I met Wes Unseld at his basketball camp in the Poconos in the early ’70s.
The campers had gathered in the gymnasium and Wes walked toward the basket at one end to demonstrate his signature outlet pass. The only sound was that of his Converse shoes squeaking across the floor.
He tossed the ball against the backboard glass, jumped up and grabbed it. In the air, he turned with the ball above his head and executed a full-court pass that hit backboard at the other end of the court.
Then he did it again.
I attended the camp for five years, and my father, Jim “Snuffy” Smith, was a director. Jim coached as an assistant at VCU, UMBC, Johns Hopkins, Wheeling and the University of Baltimore.
In the early years, when my father lived out of state, this was time for us to be together. The camp moved to St. Mary’s College and then Bowie State. The dorms had no air conditioning and we spent many days in 95-degree heat doing defensive slides across parking lots.
“Just remember, when you are back in the air conditioning on the couch there is someone outside getting better than you,” the coaches drilled into us.
A few years later, I became a counselor and Wes was on my team during the staff pick-up games. He grabbed the rebound, turned and threw an outlet pass to me — about 10 feet over my head.
The Washington Bullets had won a world championship that year (1978) and he was MVP of the series. The headline in The Baltimore Sun read: “Wes is a rock as Bullets win championship.”
Phil Chenier, Mitch Kupchak, Kevin Grevey, Elvin Hayes and head coach Dick Motta spoke at the camp that year.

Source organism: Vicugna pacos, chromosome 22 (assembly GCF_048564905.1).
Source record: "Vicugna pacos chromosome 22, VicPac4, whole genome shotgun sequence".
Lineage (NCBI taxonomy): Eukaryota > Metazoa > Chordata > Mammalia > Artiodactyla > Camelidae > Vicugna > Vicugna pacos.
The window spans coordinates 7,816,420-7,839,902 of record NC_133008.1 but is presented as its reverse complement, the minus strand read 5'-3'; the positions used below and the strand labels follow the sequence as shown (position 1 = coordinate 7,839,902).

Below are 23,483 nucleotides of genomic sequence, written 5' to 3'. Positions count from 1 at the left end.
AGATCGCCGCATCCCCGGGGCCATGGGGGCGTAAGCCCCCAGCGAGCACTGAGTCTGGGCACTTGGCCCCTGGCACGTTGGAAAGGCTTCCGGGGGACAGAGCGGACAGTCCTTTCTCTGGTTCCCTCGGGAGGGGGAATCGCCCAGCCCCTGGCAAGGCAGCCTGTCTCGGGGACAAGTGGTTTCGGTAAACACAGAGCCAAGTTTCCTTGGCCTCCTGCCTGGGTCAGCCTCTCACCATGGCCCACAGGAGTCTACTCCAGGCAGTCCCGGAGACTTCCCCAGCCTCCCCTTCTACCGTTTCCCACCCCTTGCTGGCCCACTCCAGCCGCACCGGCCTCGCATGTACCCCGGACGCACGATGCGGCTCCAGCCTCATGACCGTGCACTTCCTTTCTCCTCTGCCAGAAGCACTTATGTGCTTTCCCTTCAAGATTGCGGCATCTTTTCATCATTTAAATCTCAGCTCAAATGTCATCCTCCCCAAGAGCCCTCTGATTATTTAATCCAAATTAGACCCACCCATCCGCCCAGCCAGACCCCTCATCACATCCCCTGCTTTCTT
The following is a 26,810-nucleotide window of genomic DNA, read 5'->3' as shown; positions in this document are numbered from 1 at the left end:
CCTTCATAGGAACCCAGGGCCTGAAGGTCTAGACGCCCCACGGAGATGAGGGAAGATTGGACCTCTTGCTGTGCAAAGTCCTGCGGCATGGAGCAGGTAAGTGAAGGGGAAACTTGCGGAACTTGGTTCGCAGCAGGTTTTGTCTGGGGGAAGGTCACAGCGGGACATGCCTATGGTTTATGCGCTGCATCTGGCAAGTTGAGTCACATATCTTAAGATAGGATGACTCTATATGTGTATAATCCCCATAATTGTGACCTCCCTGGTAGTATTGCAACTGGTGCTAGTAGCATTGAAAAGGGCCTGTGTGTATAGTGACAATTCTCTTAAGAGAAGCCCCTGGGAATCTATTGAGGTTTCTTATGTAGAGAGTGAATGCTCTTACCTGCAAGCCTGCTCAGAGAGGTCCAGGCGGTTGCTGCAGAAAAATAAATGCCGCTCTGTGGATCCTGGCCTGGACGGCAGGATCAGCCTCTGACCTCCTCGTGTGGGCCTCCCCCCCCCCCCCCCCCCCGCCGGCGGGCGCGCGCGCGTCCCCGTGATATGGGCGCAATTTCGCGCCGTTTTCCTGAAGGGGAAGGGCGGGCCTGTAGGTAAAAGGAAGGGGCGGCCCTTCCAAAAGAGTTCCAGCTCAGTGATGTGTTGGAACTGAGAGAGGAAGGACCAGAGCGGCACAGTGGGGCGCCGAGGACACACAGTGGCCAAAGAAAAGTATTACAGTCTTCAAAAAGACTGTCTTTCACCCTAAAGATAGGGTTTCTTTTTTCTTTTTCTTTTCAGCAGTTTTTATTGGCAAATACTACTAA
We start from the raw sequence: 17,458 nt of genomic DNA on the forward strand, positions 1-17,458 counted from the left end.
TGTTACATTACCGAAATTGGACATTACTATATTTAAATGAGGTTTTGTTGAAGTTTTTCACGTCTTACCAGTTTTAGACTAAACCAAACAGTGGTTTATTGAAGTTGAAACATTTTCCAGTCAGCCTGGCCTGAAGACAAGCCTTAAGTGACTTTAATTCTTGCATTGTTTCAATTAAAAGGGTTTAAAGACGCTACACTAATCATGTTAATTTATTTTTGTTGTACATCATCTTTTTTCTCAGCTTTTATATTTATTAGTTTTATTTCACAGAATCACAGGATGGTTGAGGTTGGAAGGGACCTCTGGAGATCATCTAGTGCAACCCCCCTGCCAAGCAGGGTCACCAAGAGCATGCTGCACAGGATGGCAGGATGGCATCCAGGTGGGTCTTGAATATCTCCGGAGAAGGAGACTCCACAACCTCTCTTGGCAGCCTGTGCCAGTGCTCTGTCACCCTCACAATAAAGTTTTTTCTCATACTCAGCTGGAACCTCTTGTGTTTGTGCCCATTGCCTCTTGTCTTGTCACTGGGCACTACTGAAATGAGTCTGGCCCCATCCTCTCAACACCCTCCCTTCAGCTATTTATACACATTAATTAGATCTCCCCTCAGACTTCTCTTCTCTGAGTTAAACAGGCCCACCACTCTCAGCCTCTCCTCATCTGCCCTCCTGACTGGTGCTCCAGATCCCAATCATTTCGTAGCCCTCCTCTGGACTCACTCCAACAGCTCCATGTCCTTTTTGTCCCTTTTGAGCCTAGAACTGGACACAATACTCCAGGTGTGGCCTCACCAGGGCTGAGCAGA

Unseld had the most commanding presence of anyone I had ever seen. He looked ominous — his brow creased like the lintel above a door. He never had to say a word. It was the way he carried himself. There was an embedded fury in his gaze.
“Do you know how to defend Kareem Abdul-Jabbar?” he once asked us. They had squared off in the 1971 NBA Finals and for many years during the regular season. Wes’ tactics were thought to be better than most, given that he was the smallest center in the league (6-foot-7, 245 pounds).
He brought a big man down from the audience. At first, he let the player shoot a hook shot a few times unabated. Then he would nudge against the player and step on his feet.
“You’re stepping on my feet,” the big man said.
“No, I’m not,” Wes said, tongue in cheek.
Wes taught me how to rebound. He showed me how to box out as a point guard — to anticipate the path of the ball after it hit the rim and track the feet of the person you are boxing out with peripheral vision.
He explained that size was part of it, but widening the base of the box-out was the key — and it didn’t matter how tall you were. If you had position, the ball was yours.
He tallied 13,769 rebounds, averaging 14 caroms per game, sixth all time in NBA history behind Wilt Chamberlain, Bill Russell, Bob Pettit, Jerry Lucas and Nate Thurmond.
He’d always bring me down to demonstrate how guards would steal the ball if the forwards and centers brought it down too low.
“Go ahead and grab the ball,” he would tell me. I would take it from him when he brought it down to my level.
“I hate point guards,” he said. “Try it again.”
He lifted the ball to his shoulders.
I’d reach for the ball and each time his elbow would rest gently on my eye socket.
Stories emerged from after-hours sessions with the coaches:
– Wes and legendary Detroit Piston Bob Lanier had once confronted Bill Walton about not taking a shower for an extended period on their international tour. Walton supposedly explained that he was communing with nature. Lanier responded that this was fine but that he didn’t need to become his own brand of human fertilizer.
– Dick Motta had once gotten ejected from a game so he could watch the Ali vs. Spinks fight.
– During the Bullets’ team meeting after the NBA championship, it was Unseld who mediated the fair distribution of championship winnings.
Wes was a graceful leader with a mean streak on the court and a gentle touch off it. He was my hero and a role model.
There was always one day, late in the camp week when Wes would succumb to crowd pressure and dunk the basketball. It was a gritty and serviceable effort — a box check — but not his main attraction.
Wes often stopped by my room to say good night before lights out.
His camp was the highlight of my childhood. He made my life better.
Dean Smith is a writer for PressBox. His stories can be found here.
Photo Credit: Courtesy of Dean Smith